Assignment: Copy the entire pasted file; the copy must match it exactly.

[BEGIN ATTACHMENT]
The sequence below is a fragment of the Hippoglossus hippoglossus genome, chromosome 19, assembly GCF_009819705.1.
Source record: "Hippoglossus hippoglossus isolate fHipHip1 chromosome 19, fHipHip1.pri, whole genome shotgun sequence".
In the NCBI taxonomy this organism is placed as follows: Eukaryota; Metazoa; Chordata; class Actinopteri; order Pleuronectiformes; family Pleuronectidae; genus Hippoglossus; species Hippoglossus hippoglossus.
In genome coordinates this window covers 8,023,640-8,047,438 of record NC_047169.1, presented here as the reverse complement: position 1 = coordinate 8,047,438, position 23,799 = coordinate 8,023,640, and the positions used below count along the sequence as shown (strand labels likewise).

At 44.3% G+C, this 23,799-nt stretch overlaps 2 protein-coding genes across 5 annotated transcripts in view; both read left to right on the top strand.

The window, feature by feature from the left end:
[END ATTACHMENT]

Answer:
The sequence below is a fragment of the Hippoglossus hippoglossus genome, chromosome 19, assembly GCF_009819705.1.
Source record: "Hippoglossus hippoglossus isolate fHipHip1 chromosome 19, fHipHip1.pri, whole genome shotgun sequence".
In the NCBI taxonomy this organism is placed as follows: Eukaryota; Metazoa; Chordata; class Actinopteri; order Pleuronectiformes; family Pleuronectidae; genus Hippoglossus; species Hippoglossus hippoglossus.
In genome coordinates this window covers 8,023,640-8,047,438 of record NC_047169.1, presented here as the reverse complement: position 1 = coordinate 8,047,438, position 23,799 = coordinate 8,023,640, and the positions used below count along the sequence as shown (strand labels likewise).

At 44.3% G+C, this 23,799-nt stretch overlaps 2 protein-coding genes across 5 annotated transcripts in view; both read left to right on the top strand.

The window, feature by feature from the left end: